The Ohio Insurance Institute (OII) recently reported that premiums for homeowners and auto insurance in that state remain lower than the U.S. average. On its Web site, www.ohioinsurance.org, the OII released the following information regarding Ohio’s auto and homeowners insurance premiums:
- Based on 2006 data released by the National Association of Insurance Commissioners (NAIC) (report released March 2009), Ohioans pay nearly $274 less for homeowners insurance than the US average. The average HO expenditure in Ohio in 2006 was $530 compared to the US average of $804.
- According to the 2009 NAIC report, Ohio’s average homeowners insurance expenditure of $530 is fifth lowest in the US (tied with Delaware). In 2005 it was $531 and 2004 it was $523. These average expenditures are based on the type of coverage that most Ohio homeowners purchase.
- Ohio’s average homeowners (HO) insurance premium has risen over the past two years. However in 2006 it decreased by .6 percent. Even with an increase of 8.3 percent in the past 2 years, the average Ohio HO premium rose from $530 to $575 between 2006-08 (based on Ohio Department of Insurance homeowners insurance rate change information for 2007-08).
- Based on 2006 data by the NAIC (report released November 2008), Ohioans pay nearly $163 less for auto insurance than the US average. The average auto insurance expenditure in Ohio in 2006 as $654 compared to the US average of $817.
- According to the 2008 NAIC report, Ohio’s average auto insurance expenditure premium of $654 is the 13th lowest in the country. In 2005 it was $670 and 2004 it was $680.
- Ohio’s average auto premium is less now than it was four years ago. In 2004 it was $680 according to the NAIC. Based on the Ohio Department of Insurance (ODI) rate change report, it was $643 in 2008.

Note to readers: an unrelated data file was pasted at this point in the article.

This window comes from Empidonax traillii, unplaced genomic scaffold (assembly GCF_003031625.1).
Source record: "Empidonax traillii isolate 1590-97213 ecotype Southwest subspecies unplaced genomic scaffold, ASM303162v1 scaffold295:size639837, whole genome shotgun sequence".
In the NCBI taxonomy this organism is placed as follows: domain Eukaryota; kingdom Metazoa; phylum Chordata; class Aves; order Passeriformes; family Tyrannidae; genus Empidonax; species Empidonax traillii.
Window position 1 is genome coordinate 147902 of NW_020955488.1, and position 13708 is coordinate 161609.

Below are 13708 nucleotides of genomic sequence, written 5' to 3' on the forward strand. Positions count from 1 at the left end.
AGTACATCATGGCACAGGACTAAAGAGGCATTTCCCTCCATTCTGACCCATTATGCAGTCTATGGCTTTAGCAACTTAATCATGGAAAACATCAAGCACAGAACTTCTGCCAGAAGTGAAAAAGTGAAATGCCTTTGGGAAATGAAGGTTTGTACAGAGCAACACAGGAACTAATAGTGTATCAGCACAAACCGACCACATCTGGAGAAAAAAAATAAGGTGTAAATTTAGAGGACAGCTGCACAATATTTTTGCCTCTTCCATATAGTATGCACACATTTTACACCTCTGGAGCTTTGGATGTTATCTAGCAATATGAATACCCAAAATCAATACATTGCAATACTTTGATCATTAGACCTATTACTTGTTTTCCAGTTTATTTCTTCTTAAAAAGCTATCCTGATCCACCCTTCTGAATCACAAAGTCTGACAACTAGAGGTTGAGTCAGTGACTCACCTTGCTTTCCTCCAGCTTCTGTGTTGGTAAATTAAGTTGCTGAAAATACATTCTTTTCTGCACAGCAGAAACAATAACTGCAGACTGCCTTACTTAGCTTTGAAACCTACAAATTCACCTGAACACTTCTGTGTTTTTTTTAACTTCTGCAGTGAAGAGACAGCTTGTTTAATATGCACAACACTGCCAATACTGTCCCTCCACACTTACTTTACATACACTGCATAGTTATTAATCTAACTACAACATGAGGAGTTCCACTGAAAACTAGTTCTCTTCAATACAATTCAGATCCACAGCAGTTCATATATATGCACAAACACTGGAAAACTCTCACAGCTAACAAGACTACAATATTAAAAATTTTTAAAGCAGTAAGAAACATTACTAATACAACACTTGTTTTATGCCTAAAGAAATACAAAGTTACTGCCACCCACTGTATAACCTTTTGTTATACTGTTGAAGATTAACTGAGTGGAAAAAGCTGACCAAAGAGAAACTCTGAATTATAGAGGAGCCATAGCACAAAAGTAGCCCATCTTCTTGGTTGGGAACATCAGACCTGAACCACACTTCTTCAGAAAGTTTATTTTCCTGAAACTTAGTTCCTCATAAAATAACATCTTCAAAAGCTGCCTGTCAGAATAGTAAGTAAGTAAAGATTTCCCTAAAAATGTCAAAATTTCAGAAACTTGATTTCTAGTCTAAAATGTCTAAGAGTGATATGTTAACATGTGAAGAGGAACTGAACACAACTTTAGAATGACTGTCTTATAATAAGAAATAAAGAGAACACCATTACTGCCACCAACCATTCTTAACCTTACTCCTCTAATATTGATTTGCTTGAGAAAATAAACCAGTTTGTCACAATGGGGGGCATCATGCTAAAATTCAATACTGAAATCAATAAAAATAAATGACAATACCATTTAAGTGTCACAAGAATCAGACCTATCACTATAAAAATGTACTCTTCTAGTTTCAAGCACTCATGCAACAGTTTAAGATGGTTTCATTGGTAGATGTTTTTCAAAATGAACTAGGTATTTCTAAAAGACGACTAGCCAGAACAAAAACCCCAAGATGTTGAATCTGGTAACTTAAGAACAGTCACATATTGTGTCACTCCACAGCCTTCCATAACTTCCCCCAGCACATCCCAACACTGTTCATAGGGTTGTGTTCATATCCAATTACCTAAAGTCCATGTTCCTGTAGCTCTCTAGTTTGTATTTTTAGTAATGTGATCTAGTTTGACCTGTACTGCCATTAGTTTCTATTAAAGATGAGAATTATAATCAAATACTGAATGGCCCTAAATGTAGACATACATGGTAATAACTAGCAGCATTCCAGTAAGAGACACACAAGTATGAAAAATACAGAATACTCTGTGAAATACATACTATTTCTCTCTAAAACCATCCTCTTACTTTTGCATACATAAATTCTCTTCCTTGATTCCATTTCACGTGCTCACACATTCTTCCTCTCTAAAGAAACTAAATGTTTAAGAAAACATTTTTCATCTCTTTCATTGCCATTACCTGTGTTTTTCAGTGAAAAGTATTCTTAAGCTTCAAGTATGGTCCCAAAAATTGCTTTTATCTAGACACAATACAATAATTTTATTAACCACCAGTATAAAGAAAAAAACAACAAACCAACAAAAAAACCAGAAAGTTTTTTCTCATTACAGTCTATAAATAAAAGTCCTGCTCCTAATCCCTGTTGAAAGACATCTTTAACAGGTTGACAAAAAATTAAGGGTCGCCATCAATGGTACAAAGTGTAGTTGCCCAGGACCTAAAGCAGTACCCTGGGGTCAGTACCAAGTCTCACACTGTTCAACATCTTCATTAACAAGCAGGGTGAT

General Points About Ohio Insurance Premiums
- The Top 10 Ohio writers of auto insurance reported rate changes from 0 percent to 2.6 percent in 2008, according to the ODI. The Top 10 homeowners insurers reported premium rate changes of -0.5 percent to 13.1 percent in 2008.
- Policyholders insured by the same company may experience different premium adjustments, depending on coverage choices, personal claims history and company subsidiary.
- In September 2008, Ohio experienced the costliest natural disaster in recent history. Remnants of Hurricane Ike caused $1.3 billion in insured losses in the Buckeye state. Insurers cannot raise premiums to recoup past losses but can make determinations based on future or potential risk.
- Insurers submit rate filings to the Ohio Department of Insurance with actuarial justification for any proposed rate change. The ODI, as the state’s insurance regulator, reviews such filings and can deny any premium increase that it does not find to be substantiated.
- Based on ODI rate reports, between 2004-08 the top 10 Ohio HO writers increased HO premiums an average of 2 percent a year during that 5-year period and the top 10 auto writers averaged close to a 0.8 percent premium decrease. During the same period, the Consumer Price Index (Cost of Living Index) rose 13.4 percent.
- Ohio’s home and auto premiums remain affordable. Consumers benefit from the hundreds of companies providing insurance coverage in the Buckeye state. Only Illinois and Indiana have more auto insurance providers than Ohio, and only Illinois and Pennsylvania have more writers of homeowners insurance.
Source: Ohio Insurance Institute
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